International E-publication: Publish Projects, Dissertation, Theses, Books, Souvenir, Conference Proceeding with ISBN.  International E-Bulletin: Information/News regarding: Academics and Research

Restorative Justice and Victims: Right to Compensation

Author Affiliations

  • 1 Dept of Criminology and Forensic Science, Karnataka Science College Dharwad, INDIA

Int. Res. J. Social Sci., Volume 2, Issue (2), Pages 43-47, February,14 (2013)


The proponents of the justice argue that punishment is society’s customary response to crime; it neither meets the need of victim nor prevents re-offending. Restorative justice aims at encouraging offenders to take responsibility for the consequences of their actions, express repentance and repair the harm they have done. Restorative justice also emphasizes the reintegration of offenders into communities rather than their control through strategies of punishment and exclusion. Restorative justice is an evolving response to crimes that respect the dignity and equality of each person, builds understanding, and promotes social harmony. This process Provides an opportunity for victims to obtain reparation, feel safer and seek closure, allow offenders to game insight into the cause and effects of their behavior and take responsibility in a meaningful way, and enable communities to understand the underlying causes of crime. What required is a paradigm-shift from punitive justice, to restorative justice, which will meet to the need for restitution or reparation of harm to the victims and prevail over demand for punishment. In the light of above, an attempt will be taken to analyse the position of the victim under criminal justice system and the existing law on the victim’s right and compensation in India.


  1. Wright, M, ‘Justice for victims and offenders, Milton, Keynes, U.K. open University press (1991)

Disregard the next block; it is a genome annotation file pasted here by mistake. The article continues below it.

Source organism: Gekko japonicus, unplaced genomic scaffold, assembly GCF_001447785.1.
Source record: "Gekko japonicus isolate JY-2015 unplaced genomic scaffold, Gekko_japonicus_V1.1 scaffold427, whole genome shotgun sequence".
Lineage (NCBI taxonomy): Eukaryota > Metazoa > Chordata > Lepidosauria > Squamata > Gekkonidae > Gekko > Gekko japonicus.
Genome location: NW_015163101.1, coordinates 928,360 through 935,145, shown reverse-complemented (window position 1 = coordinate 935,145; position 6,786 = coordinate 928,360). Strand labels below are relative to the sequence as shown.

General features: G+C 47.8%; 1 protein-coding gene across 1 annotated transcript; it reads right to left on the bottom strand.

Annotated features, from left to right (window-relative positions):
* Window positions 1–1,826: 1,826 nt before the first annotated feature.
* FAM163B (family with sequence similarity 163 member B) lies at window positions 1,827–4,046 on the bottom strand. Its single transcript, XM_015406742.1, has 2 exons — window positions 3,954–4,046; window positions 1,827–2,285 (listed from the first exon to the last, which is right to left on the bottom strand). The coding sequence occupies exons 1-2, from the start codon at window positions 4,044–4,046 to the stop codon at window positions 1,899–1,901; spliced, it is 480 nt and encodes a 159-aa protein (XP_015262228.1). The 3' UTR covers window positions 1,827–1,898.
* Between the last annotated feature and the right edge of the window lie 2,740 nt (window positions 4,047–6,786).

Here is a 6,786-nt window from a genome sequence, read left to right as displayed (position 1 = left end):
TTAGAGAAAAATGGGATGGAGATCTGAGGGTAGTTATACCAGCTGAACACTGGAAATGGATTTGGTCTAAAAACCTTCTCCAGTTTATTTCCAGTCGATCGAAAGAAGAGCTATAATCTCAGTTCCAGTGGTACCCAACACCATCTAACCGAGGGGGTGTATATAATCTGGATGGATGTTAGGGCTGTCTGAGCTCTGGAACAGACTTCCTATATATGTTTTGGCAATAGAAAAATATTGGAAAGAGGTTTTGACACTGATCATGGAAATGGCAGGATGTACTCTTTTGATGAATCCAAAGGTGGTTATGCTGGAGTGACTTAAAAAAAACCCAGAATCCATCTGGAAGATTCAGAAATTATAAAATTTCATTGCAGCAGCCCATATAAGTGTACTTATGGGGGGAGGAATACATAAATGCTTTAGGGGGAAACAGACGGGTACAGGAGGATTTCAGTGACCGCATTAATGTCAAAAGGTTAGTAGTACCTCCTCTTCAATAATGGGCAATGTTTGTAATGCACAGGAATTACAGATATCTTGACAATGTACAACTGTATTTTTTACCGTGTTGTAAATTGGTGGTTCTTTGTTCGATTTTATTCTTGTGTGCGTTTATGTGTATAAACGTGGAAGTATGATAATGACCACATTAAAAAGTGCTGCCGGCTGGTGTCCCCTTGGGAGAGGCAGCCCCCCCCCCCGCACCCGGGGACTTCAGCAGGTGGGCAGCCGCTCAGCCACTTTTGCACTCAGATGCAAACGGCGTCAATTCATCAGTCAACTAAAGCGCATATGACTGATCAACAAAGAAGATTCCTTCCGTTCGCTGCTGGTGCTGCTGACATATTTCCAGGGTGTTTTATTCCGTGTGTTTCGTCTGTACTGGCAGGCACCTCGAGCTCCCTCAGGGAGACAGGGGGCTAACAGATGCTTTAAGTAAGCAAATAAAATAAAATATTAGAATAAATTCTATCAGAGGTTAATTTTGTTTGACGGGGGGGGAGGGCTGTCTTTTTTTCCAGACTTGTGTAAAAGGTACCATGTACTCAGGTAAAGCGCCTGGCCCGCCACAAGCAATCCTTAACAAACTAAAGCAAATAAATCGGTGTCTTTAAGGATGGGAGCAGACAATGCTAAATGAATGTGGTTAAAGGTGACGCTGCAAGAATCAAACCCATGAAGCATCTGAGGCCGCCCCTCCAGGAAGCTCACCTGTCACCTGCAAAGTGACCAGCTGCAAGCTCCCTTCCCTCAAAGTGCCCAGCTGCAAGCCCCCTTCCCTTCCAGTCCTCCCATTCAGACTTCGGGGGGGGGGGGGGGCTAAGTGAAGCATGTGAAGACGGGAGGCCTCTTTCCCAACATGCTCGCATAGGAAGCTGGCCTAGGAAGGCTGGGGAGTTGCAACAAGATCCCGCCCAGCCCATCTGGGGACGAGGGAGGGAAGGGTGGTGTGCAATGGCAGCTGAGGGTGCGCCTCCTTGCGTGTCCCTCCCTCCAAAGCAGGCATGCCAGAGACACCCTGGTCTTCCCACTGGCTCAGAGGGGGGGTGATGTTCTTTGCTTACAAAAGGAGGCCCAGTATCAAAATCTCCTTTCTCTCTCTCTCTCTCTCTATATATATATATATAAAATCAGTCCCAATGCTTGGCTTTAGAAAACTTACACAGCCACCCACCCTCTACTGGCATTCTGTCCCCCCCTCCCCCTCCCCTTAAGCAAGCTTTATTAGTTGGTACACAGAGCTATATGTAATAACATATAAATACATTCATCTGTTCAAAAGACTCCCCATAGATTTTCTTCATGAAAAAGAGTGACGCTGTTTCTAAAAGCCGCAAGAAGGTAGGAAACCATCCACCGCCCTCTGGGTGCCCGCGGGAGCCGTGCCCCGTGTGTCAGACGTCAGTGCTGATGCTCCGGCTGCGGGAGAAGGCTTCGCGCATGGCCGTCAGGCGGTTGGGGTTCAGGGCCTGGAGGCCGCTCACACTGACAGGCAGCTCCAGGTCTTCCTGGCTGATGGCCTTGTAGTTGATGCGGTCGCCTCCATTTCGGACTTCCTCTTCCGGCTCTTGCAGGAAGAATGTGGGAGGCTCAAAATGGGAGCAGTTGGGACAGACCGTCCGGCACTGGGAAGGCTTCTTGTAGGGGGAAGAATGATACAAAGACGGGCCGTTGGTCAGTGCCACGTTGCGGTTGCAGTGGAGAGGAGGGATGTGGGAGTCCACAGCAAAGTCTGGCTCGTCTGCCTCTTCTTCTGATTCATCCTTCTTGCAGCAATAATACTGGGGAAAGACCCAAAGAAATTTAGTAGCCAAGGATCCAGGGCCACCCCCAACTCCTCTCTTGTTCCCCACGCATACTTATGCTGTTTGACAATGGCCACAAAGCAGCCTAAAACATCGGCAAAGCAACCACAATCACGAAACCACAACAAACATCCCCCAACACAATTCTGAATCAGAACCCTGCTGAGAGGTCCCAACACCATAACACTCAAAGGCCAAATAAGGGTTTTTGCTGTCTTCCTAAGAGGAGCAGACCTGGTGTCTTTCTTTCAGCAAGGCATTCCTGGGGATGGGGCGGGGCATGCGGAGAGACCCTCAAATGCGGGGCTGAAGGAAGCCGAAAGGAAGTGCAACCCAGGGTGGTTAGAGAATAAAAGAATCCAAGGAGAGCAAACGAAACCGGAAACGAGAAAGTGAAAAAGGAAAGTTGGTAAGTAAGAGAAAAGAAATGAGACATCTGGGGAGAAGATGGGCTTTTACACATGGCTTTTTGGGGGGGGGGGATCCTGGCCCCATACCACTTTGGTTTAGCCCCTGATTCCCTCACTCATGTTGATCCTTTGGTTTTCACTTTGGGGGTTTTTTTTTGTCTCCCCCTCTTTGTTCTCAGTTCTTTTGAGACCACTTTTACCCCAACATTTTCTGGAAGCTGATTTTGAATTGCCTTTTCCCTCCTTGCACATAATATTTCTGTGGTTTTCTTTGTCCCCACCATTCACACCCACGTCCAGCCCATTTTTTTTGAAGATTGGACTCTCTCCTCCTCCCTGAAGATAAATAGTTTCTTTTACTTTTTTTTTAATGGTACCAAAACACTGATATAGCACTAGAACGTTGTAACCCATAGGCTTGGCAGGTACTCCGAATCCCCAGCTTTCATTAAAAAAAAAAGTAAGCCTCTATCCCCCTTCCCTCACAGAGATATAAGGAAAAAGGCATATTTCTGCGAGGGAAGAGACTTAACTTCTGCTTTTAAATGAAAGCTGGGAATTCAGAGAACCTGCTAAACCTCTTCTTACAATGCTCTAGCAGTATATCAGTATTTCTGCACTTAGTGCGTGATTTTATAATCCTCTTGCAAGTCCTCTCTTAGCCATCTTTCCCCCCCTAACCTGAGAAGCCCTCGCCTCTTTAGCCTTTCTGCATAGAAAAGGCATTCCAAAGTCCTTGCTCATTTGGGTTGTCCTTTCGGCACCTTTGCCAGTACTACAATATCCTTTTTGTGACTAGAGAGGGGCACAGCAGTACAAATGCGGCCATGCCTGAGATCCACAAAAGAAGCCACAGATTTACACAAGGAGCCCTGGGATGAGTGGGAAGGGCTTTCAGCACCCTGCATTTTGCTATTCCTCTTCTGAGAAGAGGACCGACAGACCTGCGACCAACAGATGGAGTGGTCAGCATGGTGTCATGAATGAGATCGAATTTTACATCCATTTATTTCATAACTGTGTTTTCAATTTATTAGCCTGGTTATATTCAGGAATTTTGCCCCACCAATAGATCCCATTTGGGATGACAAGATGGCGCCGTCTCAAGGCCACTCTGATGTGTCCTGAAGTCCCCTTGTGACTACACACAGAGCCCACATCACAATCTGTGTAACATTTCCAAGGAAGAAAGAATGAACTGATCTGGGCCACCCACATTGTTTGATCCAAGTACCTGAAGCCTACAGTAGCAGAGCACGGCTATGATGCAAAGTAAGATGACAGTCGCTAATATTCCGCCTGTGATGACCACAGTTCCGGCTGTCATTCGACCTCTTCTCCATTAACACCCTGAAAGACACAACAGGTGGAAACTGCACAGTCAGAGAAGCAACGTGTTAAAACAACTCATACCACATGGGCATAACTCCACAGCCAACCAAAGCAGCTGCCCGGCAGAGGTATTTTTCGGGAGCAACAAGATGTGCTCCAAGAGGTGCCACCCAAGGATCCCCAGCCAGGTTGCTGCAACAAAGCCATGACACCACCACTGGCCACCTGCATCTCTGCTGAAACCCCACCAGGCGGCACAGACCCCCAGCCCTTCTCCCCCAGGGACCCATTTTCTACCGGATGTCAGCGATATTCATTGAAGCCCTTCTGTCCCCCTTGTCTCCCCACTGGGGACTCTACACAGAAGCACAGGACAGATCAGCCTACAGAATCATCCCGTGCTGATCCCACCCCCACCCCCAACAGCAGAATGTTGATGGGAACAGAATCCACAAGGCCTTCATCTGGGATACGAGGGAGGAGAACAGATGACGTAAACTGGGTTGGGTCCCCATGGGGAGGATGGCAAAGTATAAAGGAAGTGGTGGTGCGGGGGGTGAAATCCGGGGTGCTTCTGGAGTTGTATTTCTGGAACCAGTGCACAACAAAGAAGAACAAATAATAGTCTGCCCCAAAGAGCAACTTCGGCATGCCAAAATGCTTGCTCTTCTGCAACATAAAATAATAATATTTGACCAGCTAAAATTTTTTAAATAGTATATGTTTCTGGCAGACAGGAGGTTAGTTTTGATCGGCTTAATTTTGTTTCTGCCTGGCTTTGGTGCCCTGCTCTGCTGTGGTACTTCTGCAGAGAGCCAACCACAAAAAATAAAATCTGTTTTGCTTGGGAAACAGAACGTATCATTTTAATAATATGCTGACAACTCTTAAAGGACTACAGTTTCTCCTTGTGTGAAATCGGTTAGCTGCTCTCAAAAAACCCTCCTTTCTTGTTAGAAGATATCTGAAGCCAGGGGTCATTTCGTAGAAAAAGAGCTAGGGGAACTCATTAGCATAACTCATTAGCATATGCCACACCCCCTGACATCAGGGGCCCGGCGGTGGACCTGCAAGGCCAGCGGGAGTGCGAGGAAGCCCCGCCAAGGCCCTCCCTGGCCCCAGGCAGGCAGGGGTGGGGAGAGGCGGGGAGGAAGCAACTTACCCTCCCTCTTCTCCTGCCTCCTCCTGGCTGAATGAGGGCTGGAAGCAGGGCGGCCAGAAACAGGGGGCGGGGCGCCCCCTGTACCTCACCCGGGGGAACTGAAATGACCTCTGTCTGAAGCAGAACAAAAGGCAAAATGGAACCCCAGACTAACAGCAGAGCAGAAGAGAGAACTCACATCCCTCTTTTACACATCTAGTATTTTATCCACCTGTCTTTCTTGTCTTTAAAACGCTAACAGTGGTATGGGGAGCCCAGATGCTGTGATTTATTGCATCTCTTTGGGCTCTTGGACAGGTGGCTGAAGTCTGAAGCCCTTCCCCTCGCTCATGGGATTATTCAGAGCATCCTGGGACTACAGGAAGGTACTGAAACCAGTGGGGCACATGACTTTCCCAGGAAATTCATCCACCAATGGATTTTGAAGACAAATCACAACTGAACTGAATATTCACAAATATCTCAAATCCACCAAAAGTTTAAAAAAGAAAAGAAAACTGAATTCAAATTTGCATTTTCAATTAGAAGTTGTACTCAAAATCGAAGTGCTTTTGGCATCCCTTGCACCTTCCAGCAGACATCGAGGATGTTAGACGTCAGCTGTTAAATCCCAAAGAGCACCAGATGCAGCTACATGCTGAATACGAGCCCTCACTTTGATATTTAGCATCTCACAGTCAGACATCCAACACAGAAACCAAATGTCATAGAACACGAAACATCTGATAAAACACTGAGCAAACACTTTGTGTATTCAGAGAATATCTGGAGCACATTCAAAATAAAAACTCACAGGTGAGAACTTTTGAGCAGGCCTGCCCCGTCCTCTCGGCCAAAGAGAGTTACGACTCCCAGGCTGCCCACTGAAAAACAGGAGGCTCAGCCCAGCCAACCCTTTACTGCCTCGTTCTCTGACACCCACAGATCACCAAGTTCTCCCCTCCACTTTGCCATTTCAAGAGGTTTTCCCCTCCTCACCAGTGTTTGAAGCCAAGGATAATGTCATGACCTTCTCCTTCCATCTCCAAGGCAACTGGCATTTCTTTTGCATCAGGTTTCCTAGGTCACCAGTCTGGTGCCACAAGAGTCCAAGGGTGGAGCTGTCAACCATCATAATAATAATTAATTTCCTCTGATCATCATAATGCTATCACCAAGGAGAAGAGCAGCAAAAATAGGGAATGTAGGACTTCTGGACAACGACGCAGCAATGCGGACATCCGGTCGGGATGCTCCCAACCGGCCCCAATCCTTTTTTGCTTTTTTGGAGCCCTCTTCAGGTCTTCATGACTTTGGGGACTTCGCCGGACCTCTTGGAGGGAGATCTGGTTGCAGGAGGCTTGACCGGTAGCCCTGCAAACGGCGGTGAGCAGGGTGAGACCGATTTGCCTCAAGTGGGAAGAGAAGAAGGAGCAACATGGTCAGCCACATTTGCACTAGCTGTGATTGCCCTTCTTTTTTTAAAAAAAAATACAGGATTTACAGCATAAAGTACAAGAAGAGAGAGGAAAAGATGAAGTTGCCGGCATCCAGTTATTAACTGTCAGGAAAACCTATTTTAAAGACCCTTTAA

2. Devasai V.V. ‘Victimology and the role of victims in crime, cohin University Law review, 84-85 (1980)
  3. Andrew karmen, crime victims: An introduction to victimology , wodsworth publishing, 8 (2003)
  4. Ahuja Ram, criminology: victim in crime, Rawath publication Division, New Delhi 388, 393, 396 (2006)
  5. The UN General Assembly Declaration on the basic principles of Justice for victims of crime and abuse of power (1985)
  6. Government of India, ‘Criminal Processor Code, (1773) Section, 357,357(1), 357(3), old subsection 545. (1973), probation offender Act, section 5,3 and 4 (1959) Law commission of India forty first report (1969)
  7. Srivastava S.S., Criminology Criminal Administration, Publication division, central law Agency, NewDelhi, 395-397 (2007)
  8. The supreme court of India’s discussion in the case of Delhi Domestic working women’s form v. union of India (1994)
  9. National Law commission reconditions for victims (1969)
  10. The UN general assembly’s adopted Declaration on the basic Principls of Justice for victims of crime and abuse of power (1985)
  11. Fatt E.A ‘Restorative and retributive Justice’ (London)(1995)
  12. Supreme court cases in the state of Gujarat v. Honorable High court of Gujarat for right to victims (2008)